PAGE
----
I just returned from the Gartner IAM Summit in Vegas. As usual, good content, smart and engaged attendees all packed into a godawful hotel.
But I digress. What really impressed me at the event is how easily lessons are forgotten. Recall, IAM is all about eliminating silos and managing all identities, entitlements and credentials together. That seems like common sense, no?
Apparently not. As soon as you say the magical word “cloud” you can forget these lessons and reintroduce new silos. For example, I learned that Microsoft has added a (preview) feature for privileged access management on Azure. I was also reminded that Okta, mainly a vendor with federated SSO to SaaS apps (good!) delivered itself as SaaS (cool!) offers IAM capabilities to create/delete accounts on SaaS apps, but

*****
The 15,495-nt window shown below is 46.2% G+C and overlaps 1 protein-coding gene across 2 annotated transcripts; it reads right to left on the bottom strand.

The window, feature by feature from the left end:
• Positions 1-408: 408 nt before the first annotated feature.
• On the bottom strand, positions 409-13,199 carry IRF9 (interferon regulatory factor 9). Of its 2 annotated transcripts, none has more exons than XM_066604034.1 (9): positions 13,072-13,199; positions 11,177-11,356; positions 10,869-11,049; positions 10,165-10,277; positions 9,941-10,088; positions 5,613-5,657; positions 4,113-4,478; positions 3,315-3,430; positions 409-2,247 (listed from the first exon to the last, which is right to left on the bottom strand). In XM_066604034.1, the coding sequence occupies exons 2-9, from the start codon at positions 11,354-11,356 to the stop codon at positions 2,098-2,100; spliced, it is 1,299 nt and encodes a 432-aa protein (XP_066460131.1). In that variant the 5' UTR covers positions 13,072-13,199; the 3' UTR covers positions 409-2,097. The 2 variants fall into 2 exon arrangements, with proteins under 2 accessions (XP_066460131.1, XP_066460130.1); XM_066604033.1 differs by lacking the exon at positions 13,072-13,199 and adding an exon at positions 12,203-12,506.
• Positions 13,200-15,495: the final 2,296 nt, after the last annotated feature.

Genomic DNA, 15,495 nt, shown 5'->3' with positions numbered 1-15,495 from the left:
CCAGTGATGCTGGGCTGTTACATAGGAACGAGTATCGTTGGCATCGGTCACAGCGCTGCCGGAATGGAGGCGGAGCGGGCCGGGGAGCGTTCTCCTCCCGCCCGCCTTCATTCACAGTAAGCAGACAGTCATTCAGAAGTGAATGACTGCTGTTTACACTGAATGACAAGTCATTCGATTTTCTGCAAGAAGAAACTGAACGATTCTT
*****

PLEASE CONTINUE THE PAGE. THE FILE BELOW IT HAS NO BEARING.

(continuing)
The lesson is pretty simple: you should have a single IAM system to create/manage/delete accounts, entitlements and credentials everywhere, not just on-premise and not just SaaS. Creating new silos is silly – there is no technical reason for such constraints. What’s the user experience supposed to be? Go here to manage these accounts and go there to manage those? “Here” and “there” being collections of apps identified by where they happen to be hosted? That’s not exactly a great approach to usability.
So remember folks: if something made sense before the “cloud” it makes sense when you move some of your compute workloads to someone else’s servers.